Construction begins on $10 million Pease Park improvement project

On Oct. 16, city and community leaders celebrated the beginning of the Kingsbury Commons project at Pease Park in Austin.

On Oct. 16, city and community leaders celebrated the beginning of the Kingsbury Commons project at Pease Park in Austin.

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Main Path
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Pease Park summer 2017-B
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Waterplay (2)
Ten years ago, Pease Park Conservancy CEO Heath Riddles said Austin’s oldest public park was “collapsing.”

“It was the result of erosion, or numerous soils being compacted to the point that water was running off and it was just turning into kind of a giant mud pit,” Riddles said.

Richard Craig founded the Pease Park Conservancy in response to the park's degradation and with the goal of rehabilitating the 84-acre public space, and on Oct. 16, city and community leaders came together for a groundbreaking ceremony to commemorate the start of a major project to achieve that vision.

The Kingsbury Commons project, at a cost of $10 million, is intended to improve a roughly 10-acre section of the park. New features will include a repurposed community gathering space, a splash pad, improved athletic courts, a treehouse and new restrooms.

At the Oct. 16 groundbreaking ceremony, Sen. Kirk Watson, D-Austin, called Kingsbury Commons a “focal point” of Pease Park, while Mayor Steve Adler called the project “transformational.”

Ten Eyck Landscape Architects designed the project. The firm’s previous projects include the South Congress Hotel and the circle at the north end of the Pfluger Pedestrian Bridge crossing Lady Bird Lake.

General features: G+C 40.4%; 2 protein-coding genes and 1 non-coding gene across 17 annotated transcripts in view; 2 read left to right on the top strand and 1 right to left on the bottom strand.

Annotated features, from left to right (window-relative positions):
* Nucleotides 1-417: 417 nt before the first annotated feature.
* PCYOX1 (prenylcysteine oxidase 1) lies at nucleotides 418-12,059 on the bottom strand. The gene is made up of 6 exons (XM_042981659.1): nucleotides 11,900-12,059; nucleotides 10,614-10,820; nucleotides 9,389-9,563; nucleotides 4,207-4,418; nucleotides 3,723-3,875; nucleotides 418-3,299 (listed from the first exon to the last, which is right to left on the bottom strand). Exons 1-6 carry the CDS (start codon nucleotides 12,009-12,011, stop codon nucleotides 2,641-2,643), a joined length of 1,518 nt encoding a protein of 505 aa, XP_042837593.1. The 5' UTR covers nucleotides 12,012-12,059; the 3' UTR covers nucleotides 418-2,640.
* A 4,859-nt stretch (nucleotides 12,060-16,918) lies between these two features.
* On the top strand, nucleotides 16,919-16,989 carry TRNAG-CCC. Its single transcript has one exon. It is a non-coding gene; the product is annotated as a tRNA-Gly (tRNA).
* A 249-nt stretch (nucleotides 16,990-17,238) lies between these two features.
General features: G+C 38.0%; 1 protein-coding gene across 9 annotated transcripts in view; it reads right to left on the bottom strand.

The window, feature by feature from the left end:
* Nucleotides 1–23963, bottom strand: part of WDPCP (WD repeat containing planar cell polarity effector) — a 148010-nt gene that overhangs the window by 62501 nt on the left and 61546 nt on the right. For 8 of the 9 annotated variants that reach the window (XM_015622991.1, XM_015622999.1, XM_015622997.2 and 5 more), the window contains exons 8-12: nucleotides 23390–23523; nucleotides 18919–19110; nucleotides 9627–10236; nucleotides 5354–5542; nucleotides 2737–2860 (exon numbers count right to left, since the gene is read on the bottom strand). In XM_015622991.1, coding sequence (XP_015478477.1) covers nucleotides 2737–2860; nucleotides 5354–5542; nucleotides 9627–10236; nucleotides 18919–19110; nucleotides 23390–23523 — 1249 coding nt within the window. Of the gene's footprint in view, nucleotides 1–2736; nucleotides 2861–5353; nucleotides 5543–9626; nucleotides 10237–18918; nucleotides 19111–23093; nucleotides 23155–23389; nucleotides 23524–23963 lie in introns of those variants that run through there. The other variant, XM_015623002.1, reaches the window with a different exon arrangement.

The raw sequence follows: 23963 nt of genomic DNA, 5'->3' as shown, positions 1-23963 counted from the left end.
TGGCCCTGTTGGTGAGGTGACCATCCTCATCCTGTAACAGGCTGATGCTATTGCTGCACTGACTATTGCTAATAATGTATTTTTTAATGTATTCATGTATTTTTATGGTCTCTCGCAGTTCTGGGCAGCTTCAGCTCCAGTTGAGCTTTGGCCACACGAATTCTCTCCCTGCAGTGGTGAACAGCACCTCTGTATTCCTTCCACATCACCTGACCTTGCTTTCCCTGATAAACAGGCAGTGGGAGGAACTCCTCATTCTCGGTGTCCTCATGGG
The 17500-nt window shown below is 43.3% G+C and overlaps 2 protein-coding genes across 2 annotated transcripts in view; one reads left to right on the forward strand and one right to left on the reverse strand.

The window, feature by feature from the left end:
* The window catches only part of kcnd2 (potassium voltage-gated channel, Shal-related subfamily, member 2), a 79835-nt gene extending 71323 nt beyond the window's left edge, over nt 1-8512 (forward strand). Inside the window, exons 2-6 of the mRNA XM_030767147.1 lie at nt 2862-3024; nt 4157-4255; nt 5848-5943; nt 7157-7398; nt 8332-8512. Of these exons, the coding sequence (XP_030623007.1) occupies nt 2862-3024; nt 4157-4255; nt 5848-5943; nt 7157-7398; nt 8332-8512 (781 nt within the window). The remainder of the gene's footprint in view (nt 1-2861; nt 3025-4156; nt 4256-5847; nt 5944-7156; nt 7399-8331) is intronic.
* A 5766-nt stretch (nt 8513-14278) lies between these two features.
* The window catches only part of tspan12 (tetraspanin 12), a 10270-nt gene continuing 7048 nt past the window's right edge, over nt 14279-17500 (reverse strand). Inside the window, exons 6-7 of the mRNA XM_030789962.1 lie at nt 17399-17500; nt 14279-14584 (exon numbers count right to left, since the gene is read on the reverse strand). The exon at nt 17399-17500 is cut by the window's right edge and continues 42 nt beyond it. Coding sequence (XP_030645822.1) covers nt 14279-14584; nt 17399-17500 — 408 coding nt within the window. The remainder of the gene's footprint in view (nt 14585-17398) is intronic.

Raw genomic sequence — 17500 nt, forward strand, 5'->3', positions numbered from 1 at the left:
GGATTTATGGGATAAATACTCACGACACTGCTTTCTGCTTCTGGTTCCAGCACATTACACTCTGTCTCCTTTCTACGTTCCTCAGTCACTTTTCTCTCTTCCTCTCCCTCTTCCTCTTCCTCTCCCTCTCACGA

Construction of the Kingsbury Commons project will cost approximately $10 million and will be funded by a grant from the Moody Foundation.

Additionally, Riddles said the Pease Park Conservancy has raised about $3 million of the $5 million that will be needed for park operations and maintenance over three years. Pease Park Conservancy also announced two $1 million donations Oct. 16: one from Whataburger’s Lynne Dobson and her husband, Greg Wooldridge, and another from Dale and Libby Linebarger.

In 2014, Austin City Council approved a master plan that laid out a long-term, 20-30-year vision for Pease Park, which included Kingsbury Commons. Christina Chute Canul, development administrator at the Austin Parks and Recreation Department, said there is no definitive plan as to what project will come next for Pease Park after Kingsbury Commons is finished.

“The idea is, once this is complete, up and running and successful, to move on to other phases of the master plan,” Chute Canul said.

Kingsbury Commons is expected to open in spring 2021.



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